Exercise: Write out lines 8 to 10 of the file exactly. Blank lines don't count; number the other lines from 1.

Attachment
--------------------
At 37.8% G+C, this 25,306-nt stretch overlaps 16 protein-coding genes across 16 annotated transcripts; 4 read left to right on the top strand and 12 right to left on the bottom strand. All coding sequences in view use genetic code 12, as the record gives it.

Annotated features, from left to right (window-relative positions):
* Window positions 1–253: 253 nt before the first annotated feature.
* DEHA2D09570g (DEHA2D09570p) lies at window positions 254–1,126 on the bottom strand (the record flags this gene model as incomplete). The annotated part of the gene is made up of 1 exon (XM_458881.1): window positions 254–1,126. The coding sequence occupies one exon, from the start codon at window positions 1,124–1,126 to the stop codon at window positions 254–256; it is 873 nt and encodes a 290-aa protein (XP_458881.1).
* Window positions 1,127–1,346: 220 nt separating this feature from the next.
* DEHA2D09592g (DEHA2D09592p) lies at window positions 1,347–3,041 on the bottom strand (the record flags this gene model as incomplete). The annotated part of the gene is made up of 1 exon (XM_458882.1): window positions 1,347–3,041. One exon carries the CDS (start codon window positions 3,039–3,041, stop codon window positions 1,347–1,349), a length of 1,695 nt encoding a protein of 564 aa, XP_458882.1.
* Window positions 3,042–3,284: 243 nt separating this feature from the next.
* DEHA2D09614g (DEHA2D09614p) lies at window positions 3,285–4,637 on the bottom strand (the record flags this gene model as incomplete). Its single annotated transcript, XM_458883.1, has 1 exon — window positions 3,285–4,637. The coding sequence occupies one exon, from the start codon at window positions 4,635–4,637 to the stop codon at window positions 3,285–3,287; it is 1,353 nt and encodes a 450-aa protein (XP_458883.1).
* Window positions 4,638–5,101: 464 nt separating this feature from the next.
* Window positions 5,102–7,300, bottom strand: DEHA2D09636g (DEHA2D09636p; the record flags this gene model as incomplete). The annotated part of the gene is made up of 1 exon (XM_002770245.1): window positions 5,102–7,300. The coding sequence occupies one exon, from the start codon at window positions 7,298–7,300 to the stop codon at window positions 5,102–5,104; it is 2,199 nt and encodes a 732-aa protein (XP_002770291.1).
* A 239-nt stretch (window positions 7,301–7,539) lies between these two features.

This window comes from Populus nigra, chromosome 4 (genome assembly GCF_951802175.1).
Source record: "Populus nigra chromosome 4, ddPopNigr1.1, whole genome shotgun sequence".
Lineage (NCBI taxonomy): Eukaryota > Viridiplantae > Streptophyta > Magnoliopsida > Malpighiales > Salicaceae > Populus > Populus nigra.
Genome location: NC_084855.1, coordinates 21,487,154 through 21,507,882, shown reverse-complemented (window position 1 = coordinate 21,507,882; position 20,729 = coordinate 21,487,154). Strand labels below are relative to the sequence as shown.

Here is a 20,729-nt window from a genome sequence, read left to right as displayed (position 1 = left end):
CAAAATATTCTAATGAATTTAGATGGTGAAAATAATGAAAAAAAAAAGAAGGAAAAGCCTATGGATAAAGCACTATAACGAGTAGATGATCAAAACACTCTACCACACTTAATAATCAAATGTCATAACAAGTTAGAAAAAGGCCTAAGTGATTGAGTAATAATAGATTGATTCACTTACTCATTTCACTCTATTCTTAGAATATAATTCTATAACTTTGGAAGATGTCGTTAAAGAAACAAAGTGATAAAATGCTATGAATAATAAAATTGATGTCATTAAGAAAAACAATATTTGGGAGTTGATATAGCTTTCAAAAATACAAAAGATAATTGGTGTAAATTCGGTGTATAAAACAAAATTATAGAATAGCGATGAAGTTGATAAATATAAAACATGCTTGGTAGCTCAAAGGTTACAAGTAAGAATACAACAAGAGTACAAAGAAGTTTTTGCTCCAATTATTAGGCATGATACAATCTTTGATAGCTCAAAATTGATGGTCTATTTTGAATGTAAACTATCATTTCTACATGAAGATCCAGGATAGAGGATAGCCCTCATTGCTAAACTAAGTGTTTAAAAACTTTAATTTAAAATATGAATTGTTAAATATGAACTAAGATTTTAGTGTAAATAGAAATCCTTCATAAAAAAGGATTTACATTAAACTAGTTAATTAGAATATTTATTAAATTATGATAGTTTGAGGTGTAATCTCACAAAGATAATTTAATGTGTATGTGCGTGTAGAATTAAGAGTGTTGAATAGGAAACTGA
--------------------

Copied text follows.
* DEHA2D09614g (DEHA2D09614p) lies at window positions 3,285–4,637 on the bottom strand (the record flags this gene model as incomplete). Its single annotated transcript, XM_458883.1, has 1 exon — window positions 3,285–4,637. The coding sequence occupies one exon, from the start codon at window positions 4,635–4,637 to the stop codon at window positions 3,285–3,287; it is 1,353 nt and encodes a 450-aa protein (XP_458883.1).
* Window positions 4,638–5,101: 464 nt separating this feature from the next.
* Window positions 5,102–7,300, bottom strand: DEHA2D09636g (DEHA2D09636p; the record flags this gene model as incomplete). The annotated part of the gene is made up of 1 exon (XM_002770245.1): window positions 5,102–7,300. The coding sequence occupies one exon, from the start codon at window positions 7,298–7,300 to the stop codon at window positions 5,102–5,104; it is 2,199 nt and encodes a 732-aa protein (XP_002770291.1).